- Benjamin Miller made a video of his son's first year of life
- Ward was born 15 weeks early and had bleeding in his brain
- Ward Miles Miller is now mostly healthy
Benjamin Scot Miller and his wife, Lyndsey, didn't expect to be parents on July 16, 2012.
The Ohio couple's son wasn't due for another 3½ months. But the cramps that Lyndsey felt that day at work were actually contractions. Doctors could not stop the baby from being born that day.
Ward Miles Miller was a delicate 12 inches long. He weighed 1 pound, 13 ounces, but soon dropped to 1 pound 7 ounces.
"One doctor told us straight up the first night that there was a 50/50 chance that he would be normal," said Benjamin Miller, a professional photographer. "We definitely prayed and prayed."
Miller captured some of the key moments in Ward's journey and stitched them together in a video running almost seven minutes long, now hugely popular on Vimeo
Miller's footage shows how Lyndsey Miller first held her son, at 4 days old, when Ward was covered in tubes and cords. Hospital staff helped position the baby and the medical equipment so he could nestle against his mother's chest.
In the video, Ward's mother looks straight at the camera and smiles, gently stroking the baby, then suddenly tilts her head down and covers her mouth with her hand in a flood of tearful emotion.
The early birth wasn't Ward's only challenge. At 10 days old, a scan revealed blood in his brain tissue, meaning blood had gotten in there at some point. His father remembers crying and praying the whole way to the hospital that day.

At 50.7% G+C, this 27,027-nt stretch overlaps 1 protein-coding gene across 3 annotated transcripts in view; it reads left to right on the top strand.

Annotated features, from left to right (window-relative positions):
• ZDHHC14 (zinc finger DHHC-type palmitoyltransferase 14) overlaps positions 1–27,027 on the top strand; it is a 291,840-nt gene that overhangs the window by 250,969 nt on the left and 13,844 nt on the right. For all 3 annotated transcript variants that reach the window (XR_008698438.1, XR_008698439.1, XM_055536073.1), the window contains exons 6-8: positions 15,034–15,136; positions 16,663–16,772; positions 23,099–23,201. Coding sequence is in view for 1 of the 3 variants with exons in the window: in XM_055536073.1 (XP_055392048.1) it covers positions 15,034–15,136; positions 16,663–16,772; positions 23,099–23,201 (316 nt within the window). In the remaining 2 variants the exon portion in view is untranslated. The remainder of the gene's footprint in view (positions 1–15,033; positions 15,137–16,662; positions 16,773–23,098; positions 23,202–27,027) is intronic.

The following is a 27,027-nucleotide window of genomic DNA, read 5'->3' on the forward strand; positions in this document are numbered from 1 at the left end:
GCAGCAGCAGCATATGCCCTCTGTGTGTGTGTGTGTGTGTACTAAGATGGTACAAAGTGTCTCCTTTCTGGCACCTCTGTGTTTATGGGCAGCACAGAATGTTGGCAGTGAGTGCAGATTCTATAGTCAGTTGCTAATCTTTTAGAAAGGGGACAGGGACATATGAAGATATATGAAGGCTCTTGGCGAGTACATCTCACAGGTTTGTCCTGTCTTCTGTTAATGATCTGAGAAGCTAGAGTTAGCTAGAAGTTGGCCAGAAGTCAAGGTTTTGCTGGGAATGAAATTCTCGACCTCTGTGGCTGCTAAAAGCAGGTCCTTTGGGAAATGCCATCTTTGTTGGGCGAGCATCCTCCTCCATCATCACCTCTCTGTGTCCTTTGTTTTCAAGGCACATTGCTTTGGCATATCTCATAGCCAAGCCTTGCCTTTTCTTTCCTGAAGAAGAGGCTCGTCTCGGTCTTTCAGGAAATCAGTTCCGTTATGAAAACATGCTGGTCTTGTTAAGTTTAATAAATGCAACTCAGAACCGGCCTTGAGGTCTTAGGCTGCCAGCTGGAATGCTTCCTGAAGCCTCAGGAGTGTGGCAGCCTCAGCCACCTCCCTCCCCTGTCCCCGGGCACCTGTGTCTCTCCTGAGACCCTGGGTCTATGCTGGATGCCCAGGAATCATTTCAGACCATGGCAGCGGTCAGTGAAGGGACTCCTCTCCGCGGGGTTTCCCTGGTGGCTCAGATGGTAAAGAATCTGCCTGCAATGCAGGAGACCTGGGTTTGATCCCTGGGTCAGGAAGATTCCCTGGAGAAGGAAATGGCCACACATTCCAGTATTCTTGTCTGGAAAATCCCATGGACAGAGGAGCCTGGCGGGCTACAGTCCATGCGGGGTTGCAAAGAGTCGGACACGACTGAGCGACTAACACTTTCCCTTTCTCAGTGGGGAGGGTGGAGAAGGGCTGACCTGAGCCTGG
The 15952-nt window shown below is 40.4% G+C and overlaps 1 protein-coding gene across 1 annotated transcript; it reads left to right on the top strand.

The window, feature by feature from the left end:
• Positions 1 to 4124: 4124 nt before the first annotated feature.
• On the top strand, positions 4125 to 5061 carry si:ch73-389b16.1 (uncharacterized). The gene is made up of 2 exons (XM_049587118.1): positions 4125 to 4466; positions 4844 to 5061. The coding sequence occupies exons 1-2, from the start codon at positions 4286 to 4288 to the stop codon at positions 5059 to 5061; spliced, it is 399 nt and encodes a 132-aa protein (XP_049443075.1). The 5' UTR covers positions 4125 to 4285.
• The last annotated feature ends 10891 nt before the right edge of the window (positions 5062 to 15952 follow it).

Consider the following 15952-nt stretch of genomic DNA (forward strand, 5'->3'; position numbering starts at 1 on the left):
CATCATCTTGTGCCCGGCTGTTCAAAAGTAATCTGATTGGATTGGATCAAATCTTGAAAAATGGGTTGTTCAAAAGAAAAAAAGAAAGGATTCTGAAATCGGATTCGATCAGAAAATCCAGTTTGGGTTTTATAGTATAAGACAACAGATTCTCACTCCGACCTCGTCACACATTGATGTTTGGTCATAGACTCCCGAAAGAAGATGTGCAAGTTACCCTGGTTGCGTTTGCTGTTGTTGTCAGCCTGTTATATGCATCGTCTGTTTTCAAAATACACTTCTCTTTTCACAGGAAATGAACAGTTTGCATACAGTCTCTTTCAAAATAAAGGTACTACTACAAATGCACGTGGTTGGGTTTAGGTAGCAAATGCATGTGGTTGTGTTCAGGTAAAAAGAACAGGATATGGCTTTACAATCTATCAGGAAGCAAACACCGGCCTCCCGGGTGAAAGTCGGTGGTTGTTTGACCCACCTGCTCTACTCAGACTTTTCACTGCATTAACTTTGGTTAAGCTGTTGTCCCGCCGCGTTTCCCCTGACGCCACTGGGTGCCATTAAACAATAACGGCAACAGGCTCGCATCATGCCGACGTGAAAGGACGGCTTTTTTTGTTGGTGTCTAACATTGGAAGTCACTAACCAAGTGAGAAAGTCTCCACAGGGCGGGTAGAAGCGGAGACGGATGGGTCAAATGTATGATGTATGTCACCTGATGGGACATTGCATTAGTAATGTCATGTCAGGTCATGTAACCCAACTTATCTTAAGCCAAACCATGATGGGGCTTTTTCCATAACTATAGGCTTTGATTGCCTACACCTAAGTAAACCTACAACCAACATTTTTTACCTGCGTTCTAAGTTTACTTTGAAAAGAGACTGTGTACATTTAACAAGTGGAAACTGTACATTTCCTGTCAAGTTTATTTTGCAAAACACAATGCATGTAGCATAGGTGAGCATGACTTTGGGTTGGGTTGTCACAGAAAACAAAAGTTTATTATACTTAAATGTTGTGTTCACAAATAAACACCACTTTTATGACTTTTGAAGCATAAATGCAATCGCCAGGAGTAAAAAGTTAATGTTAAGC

"And then you get there and you see him, and he's laying there. He's still the same old self," he said. "We just felt so bad. He has no control over this. It's not his fault."
Over time, the bleed didn't grow, and the blood was slowly reabsorbed by the brain. The problem has not persisted.
Ward finally got to go home after spending more than 100 days in the NICU at Nationwide Children's Hospital in Columbus, Ohio. "HOME" is displayed in large capital letters in the video.
"When we finally brought him home, it was amazing," Miller said. "That was the day. Everything was leading up to that day, and to have him there was amazing. It was how it was supposed to be from the get-go. We had to wait 107 days before we could experience that, so it was just amazing."
Miller had originally wanted to prepare a video for his son's first birthday, but after that day went by, he found the next best opportunity: October 31, the anniversary of Ward's homecoming and one day before Lyndsey's birthday.
The video found a large audience online; it's been watched more than 3.6 million times.
"It's definitely spreading awareness about NICUs," Ward's dad said. "People have no idea ... that there are these NICUs with these babies holding on and parents scared out of their wits, and it's going on every day all around the nation."
The main comments Miller has been getting on the video are from other fathers who sharing their stories. Miller is struck by how similar their tales are.
"Pretty much everyone is saying, like, 'That was me. This video could have been me. That is exactly what I went through,' " Miller said.
Today, Ward is technically 16 months old, but since he wasn't supposed to be born until October 27, 2012, he seems just over a year old, Miller said.
"All the doctors who meet him and we say he was 15 weeks early, they just can't believe it," Miller said. "He doesn't even look like he was a preemie."
It's possible that the brain bleeding could result in problems later on, Miller said, but so far Ward doesn't need any speech or physical therapy.
"He just had his 15-month developmental assessment, and he's right on track with his age group," he said.
The child has no major health issues except for one: an inflammation in his throat. He sometimes vomits once every two days, which may be related to an allergy, but the family isn't sure. They have "a great doctor" helping, though, Miller said.
Ward has seen the video on his mother's iPad and likes watching himself, Miller said.
"But yeah, he doesn't understand it," Miller said, "and it's not going to be until he's probably 16, 17, 18 that it really sets in, what's happened."